Education Amid the Pandemic

By Paul Eraño V. Ladrillo

This is one of the editorials of HUDYAT magazine , 2nd Semester A.Y. 2019-2020.
Posted on February 1, 2021 upon relaunching of the HUDYAT website.

COVID-19 continues to ravage the world. An avalanche of reports on its undesirable effects dominates the daily news worldwide.  According to the World Health Organization (WHO), the end of the pandemic can only be determined after the virus is completely contained and vaccines are available.

The pandemic resulted in what we call “new normal.”  It is a term originally used in economics and business referring to financial conditions after a crisis. Today, the “new normal” pertains to the overall change in our lifestyle because of the pandemic in which even hugs, kisses, and other close interactions are highly discouraged.

Our education follows the new normal too. Mass gatherings are limited and the government prohibits face-to-face classes until public safety is assured. This prompts the government to adjust the school year to a blended learning mode of classes. This technique involves the use of digital devices and the Internet. For lessons, printed and digital modules will be delivered to students. Broadcast media will also be used for teaching purposes. Various universities have ventured in similar modes of instructions.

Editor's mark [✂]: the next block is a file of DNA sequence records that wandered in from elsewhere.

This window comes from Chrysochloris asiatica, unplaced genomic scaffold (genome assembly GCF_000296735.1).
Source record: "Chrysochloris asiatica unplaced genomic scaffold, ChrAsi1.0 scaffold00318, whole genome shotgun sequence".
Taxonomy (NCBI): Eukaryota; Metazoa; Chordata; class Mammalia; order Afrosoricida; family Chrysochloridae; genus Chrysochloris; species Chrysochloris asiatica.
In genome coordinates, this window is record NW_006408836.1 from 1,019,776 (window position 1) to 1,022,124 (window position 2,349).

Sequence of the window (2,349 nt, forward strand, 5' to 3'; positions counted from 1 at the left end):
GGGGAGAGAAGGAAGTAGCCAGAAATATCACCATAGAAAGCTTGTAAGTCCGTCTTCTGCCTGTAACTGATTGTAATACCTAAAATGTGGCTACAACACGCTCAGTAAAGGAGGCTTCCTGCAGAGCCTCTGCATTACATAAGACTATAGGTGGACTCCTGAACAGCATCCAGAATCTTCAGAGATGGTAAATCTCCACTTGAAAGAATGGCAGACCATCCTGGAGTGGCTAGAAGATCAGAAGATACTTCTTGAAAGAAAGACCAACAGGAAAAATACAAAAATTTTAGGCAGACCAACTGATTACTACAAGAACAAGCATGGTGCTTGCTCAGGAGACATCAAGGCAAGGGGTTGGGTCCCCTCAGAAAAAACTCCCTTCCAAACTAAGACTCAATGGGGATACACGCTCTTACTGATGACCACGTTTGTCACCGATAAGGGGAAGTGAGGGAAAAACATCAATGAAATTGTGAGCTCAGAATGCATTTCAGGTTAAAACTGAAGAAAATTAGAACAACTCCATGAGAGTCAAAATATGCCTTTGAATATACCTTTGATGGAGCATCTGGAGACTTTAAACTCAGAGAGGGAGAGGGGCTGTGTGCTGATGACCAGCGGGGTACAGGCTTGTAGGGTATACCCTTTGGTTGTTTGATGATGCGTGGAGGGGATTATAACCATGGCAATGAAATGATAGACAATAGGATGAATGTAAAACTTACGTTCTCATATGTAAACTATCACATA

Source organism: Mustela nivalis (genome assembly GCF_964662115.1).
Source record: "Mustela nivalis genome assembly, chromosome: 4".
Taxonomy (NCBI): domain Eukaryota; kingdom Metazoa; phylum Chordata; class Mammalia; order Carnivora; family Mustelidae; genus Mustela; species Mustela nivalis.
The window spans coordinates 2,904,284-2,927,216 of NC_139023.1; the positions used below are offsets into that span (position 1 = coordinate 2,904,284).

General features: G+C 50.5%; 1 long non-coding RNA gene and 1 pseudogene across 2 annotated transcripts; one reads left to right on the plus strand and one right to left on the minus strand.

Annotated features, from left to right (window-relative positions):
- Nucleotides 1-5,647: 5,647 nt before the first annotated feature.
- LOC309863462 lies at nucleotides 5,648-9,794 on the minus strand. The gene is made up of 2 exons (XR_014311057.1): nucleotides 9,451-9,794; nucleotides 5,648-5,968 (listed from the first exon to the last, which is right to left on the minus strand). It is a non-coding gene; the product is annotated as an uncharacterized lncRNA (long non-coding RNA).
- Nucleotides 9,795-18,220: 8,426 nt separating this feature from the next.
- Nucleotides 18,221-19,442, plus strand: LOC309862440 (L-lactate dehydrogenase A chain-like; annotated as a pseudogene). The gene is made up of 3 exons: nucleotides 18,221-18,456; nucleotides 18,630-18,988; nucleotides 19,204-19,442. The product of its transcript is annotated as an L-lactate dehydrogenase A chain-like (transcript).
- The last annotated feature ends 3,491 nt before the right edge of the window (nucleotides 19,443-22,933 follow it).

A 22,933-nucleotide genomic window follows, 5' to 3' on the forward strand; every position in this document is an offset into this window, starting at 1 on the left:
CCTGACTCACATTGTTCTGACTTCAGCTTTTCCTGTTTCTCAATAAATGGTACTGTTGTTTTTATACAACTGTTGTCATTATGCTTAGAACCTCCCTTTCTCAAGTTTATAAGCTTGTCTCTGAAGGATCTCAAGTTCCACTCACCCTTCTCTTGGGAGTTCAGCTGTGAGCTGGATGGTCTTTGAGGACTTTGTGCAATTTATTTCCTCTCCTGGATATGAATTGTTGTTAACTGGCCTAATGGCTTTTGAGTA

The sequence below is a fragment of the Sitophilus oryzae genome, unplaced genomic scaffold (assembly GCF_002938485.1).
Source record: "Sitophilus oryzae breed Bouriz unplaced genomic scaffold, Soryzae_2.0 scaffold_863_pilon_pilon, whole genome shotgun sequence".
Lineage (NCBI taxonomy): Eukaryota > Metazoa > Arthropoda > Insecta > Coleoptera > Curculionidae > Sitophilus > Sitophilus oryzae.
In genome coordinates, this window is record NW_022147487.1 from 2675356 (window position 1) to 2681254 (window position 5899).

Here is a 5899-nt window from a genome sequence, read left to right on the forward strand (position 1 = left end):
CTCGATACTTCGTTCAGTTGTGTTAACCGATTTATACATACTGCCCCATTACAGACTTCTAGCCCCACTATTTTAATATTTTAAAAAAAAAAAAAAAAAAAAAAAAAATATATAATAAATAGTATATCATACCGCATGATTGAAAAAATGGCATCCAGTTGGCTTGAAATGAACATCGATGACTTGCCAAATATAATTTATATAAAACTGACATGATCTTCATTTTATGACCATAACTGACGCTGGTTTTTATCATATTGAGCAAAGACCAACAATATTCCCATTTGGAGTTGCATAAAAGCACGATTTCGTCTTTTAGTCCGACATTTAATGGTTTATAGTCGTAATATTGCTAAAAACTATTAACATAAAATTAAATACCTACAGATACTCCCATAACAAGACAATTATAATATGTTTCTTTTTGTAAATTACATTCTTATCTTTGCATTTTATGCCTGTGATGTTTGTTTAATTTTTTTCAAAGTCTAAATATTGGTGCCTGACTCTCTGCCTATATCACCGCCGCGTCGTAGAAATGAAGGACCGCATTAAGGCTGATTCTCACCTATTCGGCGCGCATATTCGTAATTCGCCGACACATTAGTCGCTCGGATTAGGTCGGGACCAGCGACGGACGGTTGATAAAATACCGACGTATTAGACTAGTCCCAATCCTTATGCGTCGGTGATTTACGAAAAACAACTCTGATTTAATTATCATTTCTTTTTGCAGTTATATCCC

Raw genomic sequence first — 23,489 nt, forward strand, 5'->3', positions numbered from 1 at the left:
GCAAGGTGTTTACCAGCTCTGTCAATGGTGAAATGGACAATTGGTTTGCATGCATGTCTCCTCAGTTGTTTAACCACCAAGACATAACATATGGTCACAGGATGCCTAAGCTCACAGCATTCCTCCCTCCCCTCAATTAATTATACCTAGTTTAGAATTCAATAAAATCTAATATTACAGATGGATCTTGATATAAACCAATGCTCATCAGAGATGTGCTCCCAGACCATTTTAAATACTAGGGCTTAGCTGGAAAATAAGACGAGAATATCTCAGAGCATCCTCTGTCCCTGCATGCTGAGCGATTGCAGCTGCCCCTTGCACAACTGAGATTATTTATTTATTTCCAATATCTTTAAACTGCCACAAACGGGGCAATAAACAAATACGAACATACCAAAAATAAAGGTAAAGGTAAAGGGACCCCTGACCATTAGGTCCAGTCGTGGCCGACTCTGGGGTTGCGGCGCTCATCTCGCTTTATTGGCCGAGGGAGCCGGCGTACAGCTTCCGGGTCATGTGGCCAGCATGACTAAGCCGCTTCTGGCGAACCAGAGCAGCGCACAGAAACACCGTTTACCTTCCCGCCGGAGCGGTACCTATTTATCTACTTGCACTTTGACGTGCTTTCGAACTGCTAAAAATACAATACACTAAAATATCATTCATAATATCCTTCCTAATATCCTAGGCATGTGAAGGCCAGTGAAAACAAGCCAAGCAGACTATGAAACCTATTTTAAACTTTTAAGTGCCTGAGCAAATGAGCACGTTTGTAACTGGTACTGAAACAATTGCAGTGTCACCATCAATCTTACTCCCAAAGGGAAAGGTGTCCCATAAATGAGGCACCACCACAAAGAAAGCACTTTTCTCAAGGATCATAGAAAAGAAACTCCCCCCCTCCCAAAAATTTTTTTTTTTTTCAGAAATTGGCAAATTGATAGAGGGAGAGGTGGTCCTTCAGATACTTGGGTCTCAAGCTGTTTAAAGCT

However, in countries like the Philippines where the quality of Internet connection is poor and gadgets are not that accessible to many, the new normal in education is indeed a struggle. According to a study by the Asia Pacific Journal of Business Review, the Philippines has an average Internet speed of just 2.8 mbps, ranking 104th among 164 countries. Furthermore, data from the Philippine Statistics Authority (PSA) show that only five million out of 20 million households in the country have Internet access. Distractions make it more difficult for the students to study at home too.

The new normal truly poses a challenge, but it has a bright side as well. Based on the Pearson Global Learner Survey (PGLS), the cost of online learning is lower compared to conventional education. Also, this will make learning more student-centered, enabling more of them to unleash their full potential. The world is now gradually transitioning to virtual-based education and the survey further says that 76% of the respondents actually prefer e-learning.

Meanwhile, New Era University (NEU), along with few other universities in the Philippines, has championed the online delivery of education in the country. Since 2010, students from around the world have enrolled in the online education offered by the university now named NEU Virtual Learning Environment (NEUVLE). With its advanced technology, learning techniques, and years of experience, NEU is ready for the new normal. We hope that the entire country succeed in its effort to efficiently deliver education amid the challenges the world is facing right now.

Education in this era is indeed very challenging. But, why don’t we consider this as a test of will? Yes, each of us has varying privileges in life, but we should take every opportunity—no matter how small it is—to start a new way forward.

The new normal brings so much pressure on our studies, but we should focus on our ambitions. In the road leading to our dreams, giving up is never an option. Together, we will navigate through this pandemic and reach the success that we all long for.